Providers pump a record £6.5bn into improving existing stock

Housing associations increased the number of homes they built by 22% last year but saw their margins tighten and their interest cover deteriorate.

The Regulator of Social Housing’s annual global accounts, which aggregates financial data from 204 associations, reveals providers built 49,000 homes in the year to 31 March 2022, up from 40,000 the year before.

balance sheet finances

Providers invested £12.3bn in new homes, up 12% on the £10.9bn in pandemic-affected 2020/21, but down on the £13.7bn in 2019/20 pre-covid.

They also pumped a record £6.5bn into improving existing stock, as providers played ‘catch-up’ to carry out repairs delayed by the pandemic and carried out building safety remediation works.

The RSH said cost growth due to supply chain issues was also a factor in the 20% increase year-on-year.

Providers have also come under pressure to improve stock due to public criticism over stock conditions and the forthcoming Social Housing Regulation Bill.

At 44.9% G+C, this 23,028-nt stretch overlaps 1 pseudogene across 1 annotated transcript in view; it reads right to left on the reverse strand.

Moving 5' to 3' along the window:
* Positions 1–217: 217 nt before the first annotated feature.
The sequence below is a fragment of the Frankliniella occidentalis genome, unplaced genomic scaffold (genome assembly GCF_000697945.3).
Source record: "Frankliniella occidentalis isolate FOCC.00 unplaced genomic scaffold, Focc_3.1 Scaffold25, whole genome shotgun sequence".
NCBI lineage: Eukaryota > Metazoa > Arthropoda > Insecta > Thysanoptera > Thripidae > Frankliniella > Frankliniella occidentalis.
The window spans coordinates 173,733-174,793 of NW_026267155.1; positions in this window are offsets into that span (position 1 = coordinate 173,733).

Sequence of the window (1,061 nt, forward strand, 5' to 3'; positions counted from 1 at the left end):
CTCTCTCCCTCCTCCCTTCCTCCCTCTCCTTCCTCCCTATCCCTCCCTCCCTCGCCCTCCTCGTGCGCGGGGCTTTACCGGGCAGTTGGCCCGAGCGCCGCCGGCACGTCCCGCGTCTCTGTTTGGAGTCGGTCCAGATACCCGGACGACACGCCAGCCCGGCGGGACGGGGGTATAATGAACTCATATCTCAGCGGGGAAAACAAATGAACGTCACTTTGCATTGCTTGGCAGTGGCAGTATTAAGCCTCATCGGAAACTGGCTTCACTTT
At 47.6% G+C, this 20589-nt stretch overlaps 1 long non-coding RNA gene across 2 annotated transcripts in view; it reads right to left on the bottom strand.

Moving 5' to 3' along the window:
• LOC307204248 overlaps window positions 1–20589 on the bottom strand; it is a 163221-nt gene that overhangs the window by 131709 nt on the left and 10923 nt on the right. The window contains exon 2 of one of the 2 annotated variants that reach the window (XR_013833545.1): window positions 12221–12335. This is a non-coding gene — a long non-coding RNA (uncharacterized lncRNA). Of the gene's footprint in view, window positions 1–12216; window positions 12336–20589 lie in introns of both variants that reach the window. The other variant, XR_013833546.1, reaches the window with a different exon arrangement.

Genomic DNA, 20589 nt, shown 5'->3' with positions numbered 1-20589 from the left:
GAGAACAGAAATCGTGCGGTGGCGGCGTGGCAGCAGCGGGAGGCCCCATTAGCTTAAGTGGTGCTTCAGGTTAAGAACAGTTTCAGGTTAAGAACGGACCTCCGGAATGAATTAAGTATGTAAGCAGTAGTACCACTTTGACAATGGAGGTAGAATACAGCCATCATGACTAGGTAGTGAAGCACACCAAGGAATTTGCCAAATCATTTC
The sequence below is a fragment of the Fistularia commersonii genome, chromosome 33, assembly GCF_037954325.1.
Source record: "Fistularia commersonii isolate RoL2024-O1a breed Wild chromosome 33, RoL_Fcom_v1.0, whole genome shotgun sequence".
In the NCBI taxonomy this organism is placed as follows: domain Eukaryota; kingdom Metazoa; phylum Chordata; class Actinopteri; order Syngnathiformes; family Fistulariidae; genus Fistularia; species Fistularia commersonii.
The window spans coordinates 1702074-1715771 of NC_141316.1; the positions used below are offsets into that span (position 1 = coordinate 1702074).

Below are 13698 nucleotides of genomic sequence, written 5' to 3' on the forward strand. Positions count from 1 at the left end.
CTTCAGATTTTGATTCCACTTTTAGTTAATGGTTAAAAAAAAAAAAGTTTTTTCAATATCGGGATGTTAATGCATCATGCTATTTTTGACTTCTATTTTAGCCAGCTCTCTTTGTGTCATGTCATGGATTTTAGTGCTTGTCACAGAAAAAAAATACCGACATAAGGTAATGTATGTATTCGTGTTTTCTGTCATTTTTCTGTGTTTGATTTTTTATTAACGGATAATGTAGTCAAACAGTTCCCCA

However, while providers increased development and existing stock spend, their balance sheet headroom has tightened.

The global accounts show interest cover - which compares earnings to interest payments and is used as a measure of financial capacity – has ‘deteriorated’ 24 percentage points to 128%.

Overall operating margins fell to 20%, the lowest figure for 11 years.

RSH said providers are forecasting further record investment in stock.

It said: “The latest financial forecasts consolidate the recent picture which sees providers maintaining consistent levels of development in addition to committing to additional expenditure on their existing stock. The impact of this is seen in tighter operating margins and decreased levels of interest cover.”

RSH warned in November housing associations ability to manage risk will be reduced as interest cover falls further next year.

The global accounts, as they cover the 2021/22 financial year, have not covered the period of rising interest rates following Liz Truss’ mini-budget nor the full impact of the Ukraine war on costs.

>>See also: Can HAs keep development going as the rest of the market slows?

Jonathan Walters, deputy chief executive at RSH, said: “Social housing providers maintained their strong liquidity in 2021/22, attracted new finance, and continued to invest in the homes they provide.

“However, wider economic pressures that were starting to impact their finances have now become serious challenges.

“Providers need to continue taking a strategic approach to managing economic risks and focus on their fundamental objectives of investing in new social homes, and providing safe, well-maintained homes for their tenants”.